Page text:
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[en] We review two important non-perturbative approaches for extracting the physics of low-dimensional strongly correlated quantum systems. Firstly, we start by providing a comprehensive review of non-Abelian bosonization. This includes an introduction to the basic elements of conformal field theory as applied to systems with a current algebra, and we orient the reader by presenting a number of applications of non-Abelian bosonization to models with large symmetries. We then tie this technique into recent advances in the ability of cold atomic systems to realize complex symme-tries. Secondly, we discuss truncated spectrum methods for the numerical study of systems in one and two dimensions. For one-dimensional systems we provide the reader with considerable insight into the methodology by reviewing canonical applications of the technique to the Ising model (and its variants) and the sine-Gordon model. Following this we review recent work on the development of renormalization groups, both numerical and analytical, that alleviate the effects of truncating the spectrum. Using these technologies, we consider a number of applications to one-dimensional systems: properties of carbon nanotubes, quenches in the Lieb-Liniger model, 1+1D quantum chro-modynamics, as well as Landau-Ginzburg theories. In the final part we move our attention to consider truncated spectrum methods applied to two-dimensional systems. This involves combining truncated spectrum methods with matrix product state algorithms. Lastly, we describe applications of this method to two-dimensional systems of free fermions and the quantum Ising model, including their non-equilibrium dynamics.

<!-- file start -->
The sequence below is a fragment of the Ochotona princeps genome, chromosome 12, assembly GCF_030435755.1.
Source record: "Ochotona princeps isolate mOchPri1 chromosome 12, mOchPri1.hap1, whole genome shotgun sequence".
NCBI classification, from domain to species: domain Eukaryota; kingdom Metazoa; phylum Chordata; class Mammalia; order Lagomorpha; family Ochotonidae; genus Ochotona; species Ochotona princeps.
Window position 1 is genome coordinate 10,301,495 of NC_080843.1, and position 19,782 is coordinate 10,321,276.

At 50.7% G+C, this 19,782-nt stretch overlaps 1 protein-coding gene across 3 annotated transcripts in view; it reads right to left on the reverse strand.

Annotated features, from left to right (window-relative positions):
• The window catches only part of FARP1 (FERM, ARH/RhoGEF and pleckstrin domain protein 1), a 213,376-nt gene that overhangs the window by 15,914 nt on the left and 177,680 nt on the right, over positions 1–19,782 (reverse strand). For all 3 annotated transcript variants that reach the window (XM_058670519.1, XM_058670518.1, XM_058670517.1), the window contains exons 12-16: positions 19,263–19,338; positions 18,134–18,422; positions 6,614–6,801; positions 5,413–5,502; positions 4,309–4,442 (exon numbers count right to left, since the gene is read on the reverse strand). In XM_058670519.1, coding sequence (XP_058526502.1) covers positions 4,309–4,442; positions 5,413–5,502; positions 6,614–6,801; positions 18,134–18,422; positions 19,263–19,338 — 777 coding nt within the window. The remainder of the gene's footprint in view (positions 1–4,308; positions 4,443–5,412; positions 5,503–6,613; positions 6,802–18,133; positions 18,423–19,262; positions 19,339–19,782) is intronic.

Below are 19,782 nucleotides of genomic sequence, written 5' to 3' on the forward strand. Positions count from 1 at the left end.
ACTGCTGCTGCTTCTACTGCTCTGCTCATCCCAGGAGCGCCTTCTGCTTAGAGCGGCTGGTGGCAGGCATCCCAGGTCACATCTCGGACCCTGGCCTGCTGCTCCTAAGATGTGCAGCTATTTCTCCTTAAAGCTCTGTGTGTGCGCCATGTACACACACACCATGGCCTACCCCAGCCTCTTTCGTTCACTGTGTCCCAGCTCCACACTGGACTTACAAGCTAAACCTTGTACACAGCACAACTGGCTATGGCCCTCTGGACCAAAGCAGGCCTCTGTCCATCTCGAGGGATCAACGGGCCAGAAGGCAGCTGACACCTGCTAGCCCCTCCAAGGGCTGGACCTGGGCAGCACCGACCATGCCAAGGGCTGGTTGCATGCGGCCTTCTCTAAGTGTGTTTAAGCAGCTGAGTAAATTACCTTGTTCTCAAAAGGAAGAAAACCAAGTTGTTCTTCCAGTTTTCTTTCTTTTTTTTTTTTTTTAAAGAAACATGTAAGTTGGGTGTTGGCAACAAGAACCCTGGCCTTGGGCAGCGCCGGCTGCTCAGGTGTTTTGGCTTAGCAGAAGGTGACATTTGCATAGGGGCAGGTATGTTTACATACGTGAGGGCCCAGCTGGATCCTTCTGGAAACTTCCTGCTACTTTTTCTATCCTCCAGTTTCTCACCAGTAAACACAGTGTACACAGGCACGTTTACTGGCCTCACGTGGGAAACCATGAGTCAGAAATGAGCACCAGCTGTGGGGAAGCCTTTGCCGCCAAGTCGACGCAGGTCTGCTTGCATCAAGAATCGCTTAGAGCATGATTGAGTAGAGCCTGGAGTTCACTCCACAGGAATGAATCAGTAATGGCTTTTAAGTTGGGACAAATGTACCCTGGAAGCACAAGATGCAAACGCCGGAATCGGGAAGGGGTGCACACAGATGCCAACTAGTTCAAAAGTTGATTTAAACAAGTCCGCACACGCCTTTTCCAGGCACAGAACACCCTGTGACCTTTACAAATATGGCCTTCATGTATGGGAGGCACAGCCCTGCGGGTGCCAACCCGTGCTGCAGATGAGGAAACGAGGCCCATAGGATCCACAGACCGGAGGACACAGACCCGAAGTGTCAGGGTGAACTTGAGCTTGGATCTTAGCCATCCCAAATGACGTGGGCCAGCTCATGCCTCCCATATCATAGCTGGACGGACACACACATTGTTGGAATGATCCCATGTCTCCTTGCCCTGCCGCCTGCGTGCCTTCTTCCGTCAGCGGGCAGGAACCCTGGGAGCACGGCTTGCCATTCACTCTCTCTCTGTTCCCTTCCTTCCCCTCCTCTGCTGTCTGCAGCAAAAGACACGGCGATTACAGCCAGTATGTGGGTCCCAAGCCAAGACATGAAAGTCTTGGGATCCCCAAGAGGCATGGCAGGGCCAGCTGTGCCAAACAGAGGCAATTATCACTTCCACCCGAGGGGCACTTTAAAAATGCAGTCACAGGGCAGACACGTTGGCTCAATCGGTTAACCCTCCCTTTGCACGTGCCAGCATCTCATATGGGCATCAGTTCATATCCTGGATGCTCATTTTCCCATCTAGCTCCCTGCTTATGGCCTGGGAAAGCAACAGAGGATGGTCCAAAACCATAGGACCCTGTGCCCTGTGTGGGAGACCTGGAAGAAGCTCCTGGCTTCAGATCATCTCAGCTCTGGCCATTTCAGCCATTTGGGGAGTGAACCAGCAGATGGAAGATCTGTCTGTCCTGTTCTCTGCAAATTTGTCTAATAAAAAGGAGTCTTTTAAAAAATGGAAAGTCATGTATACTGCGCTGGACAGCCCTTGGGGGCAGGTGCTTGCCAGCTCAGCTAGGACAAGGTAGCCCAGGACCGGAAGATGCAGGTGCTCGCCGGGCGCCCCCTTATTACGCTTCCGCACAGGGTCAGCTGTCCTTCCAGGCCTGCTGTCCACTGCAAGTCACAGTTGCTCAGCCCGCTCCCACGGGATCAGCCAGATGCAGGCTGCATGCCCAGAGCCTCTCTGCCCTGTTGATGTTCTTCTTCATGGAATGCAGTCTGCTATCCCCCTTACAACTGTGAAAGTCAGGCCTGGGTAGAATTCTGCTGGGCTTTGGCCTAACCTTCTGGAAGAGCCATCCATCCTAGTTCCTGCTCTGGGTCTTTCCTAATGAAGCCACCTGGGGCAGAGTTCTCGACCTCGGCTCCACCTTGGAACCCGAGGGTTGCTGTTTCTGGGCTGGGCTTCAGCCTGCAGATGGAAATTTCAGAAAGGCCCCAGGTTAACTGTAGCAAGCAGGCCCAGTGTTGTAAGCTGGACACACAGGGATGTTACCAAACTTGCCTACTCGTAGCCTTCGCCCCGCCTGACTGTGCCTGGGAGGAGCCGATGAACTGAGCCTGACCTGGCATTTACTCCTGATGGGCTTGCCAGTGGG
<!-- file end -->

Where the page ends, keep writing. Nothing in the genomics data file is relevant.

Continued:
[en] Today the applications of nuclear physics span a very broad range of topics and fields. This review discusses a number of aspects of these applications, including selected topics and concepts in nuclear reactor physics, nuclear fusion, nuclear non-proliferation, nuclear-geophysics, and nuclear medicine. The review begins with a historic summary of the early years in applied nuclear physics, with an emphasis on the huge developments that took place around the time of World War II, and that underlie the physics involved in designs of nuclear explosions, controlled nuclear energy, and nuclear fusion. The review then moves to focus on modern applications of these concepts, including the basic concepts and diagnostics developed for the forensics of nuclear explosions, the nuclear diagnostics at the National Ignition Facility, nuclear reactor safeguards, and the detection of nuclear material production and trafficking. The review also summarizes recent developments in nuclear geophysics and nuclear medicine. The nuclear geophysics areas discussed include geo-chronology, nuclear logging for industry, the Oklo reactor, and geo-neutrinos. The section on nuclear medicine summarizes the critical advances in nuclear imaging, including PET and SPECT imaging, targeted radionuclide therapy, and the nuclear physics of medical isotope production. Lastly, each subfield discussed requires a review article unto itself, which is not the intention of the current review; rather, the current review is intended for readers who wish to get a broad understanding of applied nuclear physics.